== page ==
Jean Reno’s loveable and sweet Léon is suits the role perfectly, and the chemistry between Portman and Reno is wonderfully off beat. Like a father and daughter, they look out for each other, showing different sides of life they perhaps hadn’t bared witness to before. This is Luc Besson’s finest hour. Where in a lot of his work he loses sight of emotion for thrills and fantastically choreographed action sequences, Léon has it all - guns and heart.
1: Hotel Chevalier (2007, dir. Wes Anderson)
Wes Anderson's much-talked about affectionate short film prologue to The Darjeeling Limited creates more sensitivity and honest documentation of a struggling relationship in its mere 13 minute running time then any Hollywood romantic drama could in 2 painfully long hours. Scenes between Portman and Jason Schwartzman are filled with a raw quality and uncomfortable heartache, and with little-to-no dialogue, the subtle changes in facial expressions are all that needs to be said, screaming an air of understated 70’s American acting that has long been forgotten.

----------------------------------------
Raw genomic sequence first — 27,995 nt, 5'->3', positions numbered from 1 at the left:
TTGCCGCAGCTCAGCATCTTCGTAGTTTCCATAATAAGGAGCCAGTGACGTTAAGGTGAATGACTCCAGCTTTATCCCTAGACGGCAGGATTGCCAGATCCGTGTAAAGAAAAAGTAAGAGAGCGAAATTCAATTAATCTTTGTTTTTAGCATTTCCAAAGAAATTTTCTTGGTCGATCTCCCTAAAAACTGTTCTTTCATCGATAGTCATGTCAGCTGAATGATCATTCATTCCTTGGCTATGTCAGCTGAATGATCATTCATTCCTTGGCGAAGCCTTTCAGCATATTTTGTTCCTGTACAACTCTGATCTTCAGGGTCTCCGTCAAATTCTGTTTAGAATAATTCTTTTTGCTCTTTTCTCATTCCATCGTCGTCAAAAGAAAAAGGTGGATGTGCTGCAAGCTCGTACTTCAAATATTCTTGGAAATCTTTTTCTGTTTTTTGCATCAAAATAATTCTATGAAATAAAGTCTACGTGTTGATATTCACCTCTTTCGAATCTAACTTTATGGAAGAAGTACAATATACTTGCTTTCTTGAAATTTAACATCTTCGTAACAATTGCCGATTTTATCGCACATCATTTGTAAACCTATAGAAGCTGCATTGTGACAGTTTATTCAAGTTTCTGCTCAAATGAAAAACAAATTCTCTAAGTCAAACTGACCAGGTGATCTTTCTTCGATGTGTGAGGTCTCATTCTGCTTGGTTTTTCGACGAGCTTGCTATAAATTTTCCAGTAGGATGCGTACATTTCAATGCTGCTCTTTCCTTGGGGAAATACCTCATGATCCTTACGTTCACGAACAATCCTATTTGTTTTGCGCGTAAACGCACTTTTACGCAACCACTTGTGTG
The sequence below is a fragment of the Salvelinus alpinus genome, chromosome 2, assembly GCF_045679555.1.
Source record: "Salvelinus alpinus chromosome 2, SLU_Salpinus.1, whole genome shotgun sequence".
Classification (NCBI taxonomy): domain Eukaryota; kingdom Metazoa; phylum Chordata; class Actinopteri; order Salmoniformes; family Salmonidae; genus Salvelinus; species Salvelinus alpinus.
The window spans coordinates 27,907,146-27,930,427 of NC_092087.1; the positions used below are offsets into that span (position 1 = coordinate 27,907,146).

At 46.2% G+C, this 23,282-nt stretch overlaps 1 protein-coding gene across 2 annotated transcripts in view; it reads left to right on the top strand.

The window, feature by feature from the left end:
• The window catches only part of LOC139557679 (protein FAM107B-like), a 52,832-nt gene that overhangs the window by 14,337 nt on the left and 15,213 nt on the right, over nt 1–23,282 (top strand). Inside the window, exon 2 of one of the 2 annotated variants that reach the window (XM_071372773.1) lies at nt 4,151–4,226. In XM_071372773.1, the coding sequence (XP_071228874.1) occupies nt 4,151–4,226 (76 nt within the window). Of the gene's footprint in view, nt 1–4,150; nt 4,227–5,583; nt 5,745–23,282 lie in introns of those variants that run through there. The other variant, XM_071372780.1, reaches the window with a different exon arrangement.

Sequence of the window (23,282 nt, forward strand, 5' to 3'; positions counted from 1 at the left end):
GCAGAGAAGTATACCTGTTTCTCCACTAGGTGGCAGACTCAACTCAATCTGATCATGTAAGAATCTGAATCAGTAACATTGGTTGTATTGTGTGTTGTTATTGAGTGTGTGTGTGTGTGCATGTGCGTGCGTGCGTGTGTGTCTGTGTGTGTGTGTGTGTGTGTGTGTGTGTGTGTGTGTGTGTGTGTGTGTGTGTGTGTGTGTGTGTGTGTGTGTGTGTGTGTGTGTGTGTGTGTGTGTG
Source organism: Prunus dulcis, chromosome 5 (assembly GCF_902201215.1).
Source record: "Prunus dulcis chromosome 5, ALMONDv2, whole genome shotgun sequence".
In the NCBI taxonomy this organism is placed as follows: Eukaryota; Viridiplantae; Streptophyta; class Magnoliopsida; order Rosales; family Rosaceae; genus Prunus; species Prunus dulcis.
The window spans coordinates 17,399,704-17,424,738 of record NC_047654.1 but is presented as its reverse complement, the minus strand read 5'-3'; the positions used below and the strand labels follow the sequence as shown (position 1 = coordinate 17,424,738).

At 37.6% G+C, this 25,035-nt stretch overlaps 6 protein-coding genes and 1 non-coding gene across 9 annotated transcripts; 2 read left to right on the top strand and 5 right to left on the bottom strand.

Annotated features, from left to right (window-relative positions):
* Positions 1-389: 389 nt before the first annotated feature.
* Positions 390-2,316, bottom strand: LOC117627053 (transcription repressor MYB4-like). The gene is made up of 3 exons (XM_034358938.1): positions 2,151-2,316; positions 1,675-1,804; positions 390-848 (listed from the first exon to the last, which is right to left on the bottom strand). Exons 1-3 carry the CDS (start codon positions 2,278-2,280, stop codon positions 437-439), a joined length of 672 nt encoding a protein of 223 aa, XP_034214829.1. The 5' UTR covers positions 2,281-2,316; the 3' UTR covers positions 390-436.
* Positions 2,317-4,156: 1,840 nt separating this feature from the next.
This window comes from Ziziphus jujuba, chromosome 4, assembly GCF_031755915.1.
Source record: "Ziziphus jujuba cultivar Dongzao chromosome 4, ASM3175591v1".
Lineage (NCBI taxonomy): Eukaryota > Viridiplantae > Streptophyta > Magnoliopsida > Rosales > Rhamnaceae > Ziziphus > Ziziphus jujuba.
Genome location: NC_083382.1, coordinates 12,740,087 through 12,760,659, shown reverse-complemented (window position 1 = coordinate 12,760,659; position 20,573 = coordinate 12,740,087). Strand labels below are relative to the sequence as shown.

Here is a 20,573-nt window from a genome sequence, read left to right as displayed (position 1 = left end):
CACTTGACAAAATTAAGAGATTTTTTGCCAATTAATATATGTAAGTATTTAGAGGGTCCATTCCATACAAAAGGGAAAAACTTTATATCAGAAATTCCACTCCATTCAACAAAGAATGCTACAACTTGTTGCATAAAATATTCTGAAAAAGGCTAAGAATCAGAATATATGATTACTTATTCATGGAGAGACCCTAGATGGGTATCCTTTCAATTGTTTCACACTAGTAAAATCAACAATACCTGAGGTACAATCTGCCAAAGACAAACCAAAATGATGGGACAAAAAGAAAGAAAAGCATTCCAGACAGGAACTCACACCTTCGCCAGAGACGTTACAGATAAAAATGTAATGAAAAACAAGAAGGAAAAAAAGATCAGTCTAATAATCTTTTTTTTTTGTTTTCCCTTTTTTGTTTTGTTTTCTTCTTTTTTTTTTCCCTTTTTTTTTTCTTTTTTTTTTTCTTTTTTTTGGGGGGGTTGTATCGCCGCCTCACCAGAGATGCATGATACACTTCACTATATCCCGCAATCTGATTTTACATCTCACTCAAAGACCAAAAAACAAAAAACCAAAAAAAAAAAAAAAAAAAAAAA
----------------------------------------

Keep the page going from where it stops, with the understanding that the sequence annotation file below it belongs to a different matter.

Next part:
Hotel Chevalier is a beautifully composed piece, and one of Anderson’s best. His signature colours of yellows and oranges meld perfectly with the interior of the hotel room and contribute to Portman and Schwartzman’s naturalistic acting.
A notable mention would be Natalie’s infectious rap on SNL, performed a couple of years back, but since that’s technically not a film, we couldn’t include it in the list, but we shall kindly link you to its glory. Beware; this is the uncensored version, so except bottle smashing and extensive swearing. You’ll be singing along to it in no time too...